Yesterday, five of the alleged assailants responsible for the gruesome December gang rape and eventual death of a 23-year-old woman in New Delhi were brought to trial in India. The proceedings were closed to the media, and the accused were ushered into their trial wearing woolen caps to obscure their identities. This cloaking of the attackers’ faces is a grim reflection of the way in which details of the case have made their way into the public consciousness thus far. 

Details about the crime in question, as well as the people involved, have been shadowy and, at times, confusing. Across the world, people have been rallying around the victim of the attack, some even taking to calling her "India’s Daughter". We watched from a distance as she fought for her life in a Singaporean hospital, only to pass away and return to New Delhi for her cremation and burial service. But even as the world looked on, very little was revealed about the woman herself. Though Indian laws prohibit the publication of rape victims’ names, the woman’s father has insisted that he wants his daughter’s identity to be known. 

This morning, the Wall Street Journal released an in-depth look into the life of the woman whose brutal ordeal has captured the attention of the world. The woman, nicknamed “Bitiya” by her family, was bright, industrious, and ambitious. Coming from a line of agricultural workers, Bitiya was determined to be the first of her family to have a professional career. At the time of her death, she was juggling academic classes and a call center job. Becoming financially independent endowed Bitiya with the freedom to explore her interests, fashion and technology being among them.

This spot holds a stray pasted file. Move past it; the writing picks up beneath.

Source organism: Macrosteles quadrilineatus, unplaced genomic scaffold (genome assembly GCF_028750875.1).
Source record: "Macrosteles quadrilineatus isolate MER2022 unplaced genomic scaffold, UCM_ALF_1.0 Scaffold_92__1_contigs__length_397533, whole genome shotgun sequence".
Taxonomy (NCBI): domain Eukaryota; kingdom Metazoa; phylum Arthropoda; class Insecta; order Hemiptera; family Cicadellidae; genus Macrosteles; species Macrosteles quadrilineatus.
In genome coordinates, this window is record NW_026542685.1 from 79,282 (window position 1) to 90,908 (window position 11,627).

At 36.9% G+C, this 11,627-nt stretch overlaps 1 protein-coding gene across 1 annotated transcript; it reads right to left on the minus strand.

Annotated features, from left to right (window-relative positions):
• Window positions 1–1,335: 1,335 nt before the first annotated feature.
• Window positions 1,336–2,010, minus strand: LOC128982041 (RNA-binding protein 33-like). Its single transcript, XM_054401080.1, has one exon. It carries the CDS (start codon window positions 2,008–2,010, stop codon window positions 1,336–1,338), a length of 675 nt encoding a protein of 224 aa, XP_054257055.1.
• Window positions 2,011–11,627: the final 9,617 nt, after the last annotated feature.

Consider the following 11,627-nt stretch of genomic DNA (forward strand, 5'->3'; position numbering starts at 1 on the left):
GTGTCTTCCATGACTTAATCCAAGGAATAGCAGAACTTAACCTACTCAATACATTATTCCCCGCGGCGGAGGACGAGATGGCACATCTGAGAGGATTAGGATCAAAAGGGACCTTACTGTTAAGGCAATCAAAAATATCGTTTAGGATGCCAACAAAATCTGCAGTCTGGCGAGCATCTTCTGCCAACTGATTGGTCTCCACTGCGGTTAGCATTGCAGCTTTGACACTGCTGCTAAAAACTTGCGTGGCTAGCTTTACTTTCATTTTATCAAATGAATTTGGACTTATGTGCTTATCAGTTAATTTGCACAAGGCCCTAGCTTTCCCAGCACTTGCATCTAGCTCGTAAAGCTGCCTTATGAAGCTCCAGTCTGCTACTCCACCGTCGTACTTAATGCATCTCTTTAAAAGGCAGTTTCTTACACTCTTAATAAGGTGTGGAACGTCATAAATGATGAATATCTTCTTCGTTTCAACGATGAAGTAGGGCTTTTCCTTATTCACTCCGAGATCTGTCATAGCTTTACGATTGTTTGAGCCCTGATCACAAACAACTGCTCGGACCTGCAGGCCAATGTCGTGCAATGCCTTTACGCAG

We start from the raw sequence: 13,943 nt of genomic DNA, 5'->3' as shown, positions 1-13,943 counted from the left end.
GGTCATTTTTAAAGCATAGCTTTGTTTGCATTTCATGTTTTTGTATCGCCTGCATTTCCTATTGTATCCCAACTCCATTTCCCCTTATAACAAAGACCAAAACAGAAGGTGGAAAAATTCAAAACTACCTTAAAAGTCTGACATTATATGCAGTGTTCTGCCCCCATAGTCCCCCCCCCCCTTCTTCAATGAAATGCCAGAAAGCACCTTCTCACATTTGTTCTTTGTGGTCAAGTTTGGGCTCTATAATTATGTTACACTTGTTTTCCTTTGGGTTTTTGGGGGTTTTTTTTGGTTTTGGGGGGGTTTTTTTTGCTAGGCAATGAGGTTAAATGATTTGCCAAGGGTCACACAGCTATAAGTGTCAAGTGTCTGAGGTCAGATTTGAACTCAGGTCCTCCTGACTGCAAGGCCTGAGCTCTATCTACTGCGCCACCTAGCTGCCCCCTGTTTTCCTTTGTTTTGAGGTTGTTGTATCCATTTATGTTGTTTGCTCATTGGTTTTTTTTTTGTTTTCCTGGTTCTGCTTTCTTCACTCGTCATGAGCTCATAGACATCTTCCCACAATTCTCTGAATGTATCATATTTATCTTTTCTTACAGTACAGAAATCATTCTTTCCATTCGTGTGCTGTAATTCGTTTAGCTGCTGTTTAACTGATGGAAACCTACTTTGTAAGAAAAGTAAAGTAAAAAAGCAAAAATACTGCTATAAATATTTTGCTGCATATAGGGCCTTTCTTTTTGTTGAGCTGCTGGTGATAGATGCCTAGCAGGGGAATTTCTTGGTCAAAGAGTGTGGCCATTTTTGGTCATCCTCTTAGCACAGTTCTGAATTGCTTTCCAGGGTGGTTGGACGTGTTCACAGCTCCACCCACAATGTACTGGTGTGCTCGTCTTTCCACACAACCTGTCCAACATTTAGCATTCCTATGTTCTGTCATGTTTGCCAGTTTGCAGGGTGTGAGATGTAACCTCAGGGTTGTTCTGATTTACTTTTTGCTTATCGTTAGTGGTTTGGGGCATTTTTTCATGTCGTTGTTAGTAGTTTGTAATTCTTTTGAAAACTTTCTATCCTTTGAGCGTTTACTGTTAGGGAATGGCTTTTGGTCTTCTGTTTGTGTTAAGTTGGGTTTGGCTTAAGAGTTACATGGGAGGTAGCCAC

The WSJ article gives a play-by-play of the day that Bitiya and a male friend were brutally attacked inside a private bus and left, gravely injured, on the side of the road. Included are names and descriptions of the five adult attackers now standing trial for kidnapping, rape, murder, and other charges. The sixth man is still a minor, and will be sentenced before a juvenile court. 

Whenever crimes of this horrific magnitude come to light, it’s tempting to think of the victims as abstractions. It is, after all, far less painful to think of “the victim of the New Delhi gang rape” as an idea to be rallied behind, rather than an actual human being. But this crime should be painful to think about. It should inspire anger. We should think of Bitiya as the brilliant, individual, promising young woman she was. This way, we can not only take action to stimy violence against women in the wake of her death, but also honor her memory as a person. 

 

Photo via CNN

Tagged in: Wall Street Journal, New Delhi, Justice, gang rape, Bitiya   

The opinions expressed on the BUST blog are those of the authors themselves and do not necessarily reflect the position of BUST Magazine or its staff.


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